Magnetohydrodynamics (MHD) describes the dynamics
of fluids that are electrically conductive.
Notably, it is often suitable to describe plasmas,
and can be regarded as a special case of the
we will derive it as such,
but the results are not specific to plasmas.
In the two-fluid model, we described the plasma as two separate fluids,
but in MHD we treat it as a single conductive fluid.
The macroscopic pressure
and electric current density are:
Meanwhile, the macroscopic mass density
and center-of-mass flow velocity
are as follows, although the ions dominate due to their large mass:
With these quantities in mind,
we add up the two-fluid continuity equations,
multiplied by their respective particles’ masses:
After some straightforward rearranging,
we arrive at the single-fluid continuity relation:
Next, consider the two-fluid momentum equations
for the ions and electrons, respectively:
We will assume that electrons’ inertia
is negligible compared to the Lorentz force.
Let be the characteristic timescale of the plasma’s dynamics,
i.e. nothing noticable happens in times shorter than ,
then this assumption can be written as:
Where we have recognized the cyclotron frequency (see Lorentz force article).
In other words, our assumption is equivalent to
the electron gyration period
being small compared to the macroscopic dynamics’ timescale .
By construction, we can thus ignore the left-hand side
of the electron momentum equation, leaving:
We add up these momentum equations,
recognizing the pressure and current :
Where we have used
because momentum is conserved by the underlying
Rutherford scattering process,
which is elastic.
In other words, the momentum given by ions to electrons
is equal to the momentum received by electrons from ions.
Since the two-fluid model assumes that
the Debye length
is small compared to a “blob” of the fluid,
we can invoke quasi-neutrality .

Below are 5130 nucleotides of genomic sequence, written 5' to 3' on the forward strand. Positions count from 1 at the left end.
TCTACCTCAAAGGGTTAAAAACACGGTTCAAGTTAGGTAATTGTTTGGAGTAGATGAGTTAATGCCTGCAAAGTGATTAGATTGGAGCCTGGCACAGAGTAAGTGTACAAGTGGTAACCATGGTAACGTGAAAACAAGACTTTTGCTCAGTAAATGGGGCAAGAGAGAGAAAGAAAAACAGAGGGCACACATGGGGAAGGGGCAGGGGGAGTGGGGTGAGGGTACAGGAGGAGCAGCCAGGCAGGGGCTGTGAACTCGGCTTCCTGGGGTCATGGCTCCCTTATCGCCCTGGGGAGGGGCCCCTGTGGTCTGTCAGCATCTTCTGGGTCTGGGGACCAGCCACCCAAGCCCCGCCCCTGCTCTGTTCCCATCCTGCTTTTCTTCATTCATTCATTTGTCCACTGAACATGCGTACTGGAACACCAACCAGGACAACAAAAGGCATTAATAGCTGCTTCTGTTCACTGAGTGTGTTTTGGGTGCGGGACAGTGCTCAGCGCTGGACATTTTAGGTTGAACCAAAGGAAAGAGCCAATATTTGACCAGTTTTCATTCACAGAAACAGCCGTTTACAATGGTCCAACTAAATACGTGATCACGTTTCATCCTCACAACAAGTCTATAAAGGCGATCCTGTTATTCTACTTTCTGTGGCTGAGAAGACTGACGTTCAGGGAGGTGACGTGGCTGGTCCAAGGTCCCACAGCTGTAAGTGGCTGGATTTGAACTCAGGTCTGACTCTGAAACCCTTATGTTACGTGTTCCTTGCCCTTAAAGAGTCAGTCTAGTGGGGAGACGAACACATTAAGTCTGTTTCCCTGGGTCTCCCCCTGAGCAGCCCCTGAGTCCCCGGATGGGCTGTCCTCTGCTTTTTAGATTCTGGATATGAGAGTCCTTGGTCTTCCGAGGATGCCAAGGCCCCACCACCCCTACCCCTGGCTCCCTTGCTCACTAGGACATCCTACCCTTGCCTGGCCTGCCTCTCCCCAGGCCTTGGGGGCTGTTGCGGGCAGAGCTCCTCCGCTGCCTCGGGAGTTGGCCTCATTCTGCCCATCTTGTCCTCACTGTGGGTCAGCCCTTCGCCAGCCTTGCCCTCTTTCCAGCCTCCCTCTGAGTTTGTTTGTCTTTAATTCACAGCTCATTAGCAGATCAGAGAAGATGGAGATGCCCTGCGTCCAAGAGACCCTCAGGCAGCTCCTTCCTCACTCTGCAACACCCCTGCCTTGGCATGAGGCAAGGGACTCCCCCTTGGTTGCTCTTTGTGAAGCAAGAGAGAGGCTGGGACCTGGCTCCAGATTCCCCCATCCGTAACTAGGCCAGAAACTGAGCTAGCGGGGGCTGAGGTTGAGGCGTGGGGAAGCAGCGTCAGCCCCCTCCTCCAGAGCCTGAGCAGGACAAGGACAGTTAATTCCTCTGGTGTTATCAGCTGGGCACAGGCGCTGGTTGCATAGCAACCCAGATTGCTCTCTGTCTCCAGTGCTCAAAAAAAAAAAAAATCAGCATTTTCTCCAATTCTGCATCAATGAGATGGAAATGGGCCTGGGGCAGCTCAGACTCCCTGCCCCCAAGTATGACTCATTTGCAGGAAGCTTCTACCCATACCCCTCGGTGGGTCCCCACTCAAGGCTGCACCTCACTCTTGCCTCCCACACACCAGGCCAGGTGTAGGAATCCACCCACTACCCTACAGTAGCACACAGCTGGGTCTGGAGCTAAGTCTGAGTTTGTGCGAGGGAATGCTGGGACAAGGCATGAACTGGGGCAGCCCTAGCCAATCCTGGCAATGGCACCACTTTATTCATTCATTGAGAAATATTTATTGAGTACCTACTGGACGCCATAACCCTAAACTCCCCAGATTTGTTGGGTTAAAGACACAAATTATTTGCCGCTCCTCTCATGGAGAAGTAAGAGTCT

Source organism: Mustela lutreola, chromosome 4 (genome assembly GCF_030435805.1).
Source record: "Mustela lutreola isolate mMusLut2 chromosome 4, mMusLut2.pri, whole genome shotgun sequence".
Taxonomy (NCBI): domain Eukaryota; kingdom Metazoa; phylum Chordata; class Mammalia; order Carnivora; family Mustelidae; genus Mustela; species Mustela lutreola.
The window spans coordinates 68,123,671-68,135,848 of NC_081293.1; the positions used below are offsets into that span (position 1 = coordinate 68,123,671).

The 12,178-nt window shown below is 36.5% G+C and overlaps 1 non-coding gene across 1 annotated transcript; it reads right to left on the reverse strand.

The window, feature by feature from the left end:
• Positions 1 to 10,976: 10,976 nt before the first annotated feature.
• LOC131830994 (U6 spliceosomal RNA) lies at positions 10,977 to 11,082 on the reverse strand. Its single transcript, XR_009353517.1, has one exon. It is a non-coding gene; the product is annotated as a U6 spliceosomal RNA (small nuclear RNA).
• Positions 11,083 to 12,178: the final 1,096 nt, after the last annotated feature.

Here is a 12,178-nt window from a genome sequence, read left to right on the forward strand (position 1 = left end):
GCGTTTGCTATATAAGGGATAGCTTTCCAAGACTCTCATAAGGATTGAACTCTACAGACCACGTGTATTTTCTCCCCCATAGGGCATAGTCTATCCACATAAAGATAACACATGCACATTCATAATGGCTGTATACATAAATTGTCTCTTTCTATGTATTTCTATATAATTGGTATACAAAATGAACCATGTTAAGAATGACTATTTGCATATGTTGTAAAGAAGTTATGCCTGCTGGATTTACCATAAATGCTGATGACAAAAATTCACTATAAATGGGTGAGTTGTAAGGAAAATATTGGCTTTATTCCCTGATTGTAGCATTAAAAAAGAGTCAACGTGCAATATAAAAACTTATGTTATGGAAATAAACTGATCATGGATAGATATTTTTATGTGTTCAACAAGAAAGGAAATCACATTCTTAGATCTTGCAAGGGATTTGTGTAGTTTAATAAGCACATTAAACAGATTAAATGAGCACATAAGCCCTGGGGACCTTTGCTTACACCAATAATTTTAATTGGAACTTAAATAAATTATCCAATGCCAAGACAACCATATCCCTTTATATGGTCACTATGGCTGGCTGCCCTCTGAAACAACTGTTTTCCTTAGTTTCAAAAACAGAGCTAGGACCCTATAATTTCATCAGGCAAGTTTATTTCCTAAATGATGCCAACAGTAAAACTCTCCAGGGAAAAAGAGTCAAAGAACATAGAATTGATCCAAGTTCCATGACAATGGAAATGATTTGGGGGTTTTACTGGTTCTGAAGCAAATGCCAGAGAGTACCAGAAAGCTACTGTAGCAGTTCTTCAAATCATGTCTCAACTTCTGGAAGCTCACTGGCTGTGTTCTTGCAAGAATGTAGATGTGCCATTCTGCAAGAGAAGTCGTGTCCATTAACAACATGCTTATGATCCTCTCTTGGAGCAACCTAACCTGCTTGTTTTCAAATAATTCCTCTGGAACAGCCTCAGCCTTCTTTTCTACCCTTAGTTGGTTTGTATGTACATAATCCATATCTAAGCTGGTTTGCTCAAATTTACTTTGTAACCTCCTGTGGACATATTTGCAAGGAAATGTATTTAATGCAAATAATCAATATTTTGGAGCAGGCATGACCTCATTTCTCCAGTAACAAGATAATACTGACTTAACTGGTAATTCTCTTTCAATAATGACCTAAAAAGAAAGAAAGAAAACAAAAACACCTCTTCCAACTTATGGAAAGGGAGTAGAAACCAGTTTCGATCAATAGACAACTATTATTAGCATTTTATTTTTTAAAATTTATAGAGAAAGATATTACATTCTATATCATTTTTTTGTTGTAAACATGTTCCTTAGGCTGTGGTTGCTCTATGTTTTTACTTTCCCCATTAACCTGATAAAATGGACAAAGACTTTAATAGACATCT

Using that and ,
we thus arrive at the momentum equation:
However, we found this by combining two equations into one,
so some information was implicitly lost;
we need a second momentum equation.
Therefore, we return to the electrons’ momentum equation,
after a bit of rearranging:
Again using quasi-neutrality ,
the current density ,
Where is the electrical resistivity of the plasma,
see Spitzer resistivity
for more information, and a rough estimate of this quantity for a plasma.
Now, using that ,
we add to the equation,
and insert again:
Next, we want to get rid of the pressure term.
To do so, we take the curl of the equation:
Where we have used Faraday’s law.
This is the induction equation,
and is used to compute .
The pressure term can be rewritten using the ideal gas law :
The curl of a gradient is always zero,
and we notice that .
Then we use the vector identity ,
It is reasonable to assume that and
point in roughly the same direction,
in which case the pressure term can be neglected.
Consequently, has no effect on the dynamics of ,
so we argue that it can be dropped from the original (non-curled) equation too, leaving:
This is known as the generalized Ohm’s law,
since it contains the relation .
Next, consider Ampère’s law,
where we would like to neglect the last term:
From Faraday’s law, we can obtain a scale estimate for .
Recall that is the characteristic timescale of the plasma,
and let be its characteristic lengthscale:
From this, we find when we can neglect
the last term in Ampère’s law:
the characteristic velocity
must be tiny compared to ,
i.e. the plasma must be non-relativistic:
We thus have the following reduced form of Ampère’s law,
in addition to Faraday’s law:
Finally, we revisit the thermodynamic equation of state,
for a single fluid this time.
Using the product rule of differentiation yields:
The continuity equation allows us to rewrite
the material derivative
Inserting this into the equation of state
leads us to a differential equation for :
This closes the set of 14 MHD equations for 14 unknowns.
Originally, the two-fluid model had 16 of each,
but we have merged and into ,
and and into .
Ohm’s law variants
It is worth discussing the generalized Ohm’s law in more detail.
Its full form was:
However, most authors neglect some of its terms:
this form is used for Hall MHD,
where is called the Hall term.
This term can be dropped in any of the following cases:
Where we have used the MHD momentum equation with
to obtain the scale estimate .
In other words, if the ion gyration period is short ,
and/or if the electron gyration period is long
compared to the electron-ion collision period ,
then we are left with this form of Ohm’s law, used in resistive MHD:
Finally, we can neglect the resisitive term
if the Lorentz force is much larger.
We formalize this condition as follows,
where we have used Ampère’s law to find :
Where we have defined the magnetic Reynolds number as follows,
which is analogous to the fluid Reynolds number :
If , the plasma is “electrically viscous”,
such that resistivity needs to be accounted for,
whereas if , the resistivity is negligible,
in which case we have ideal MHD:
- P.M. Bellan,
Fundamentals of plasma physics,
1st edition, Cambridge.
- M. Salewski, A.H. Nielsen,
Plasma physics: lecture notes,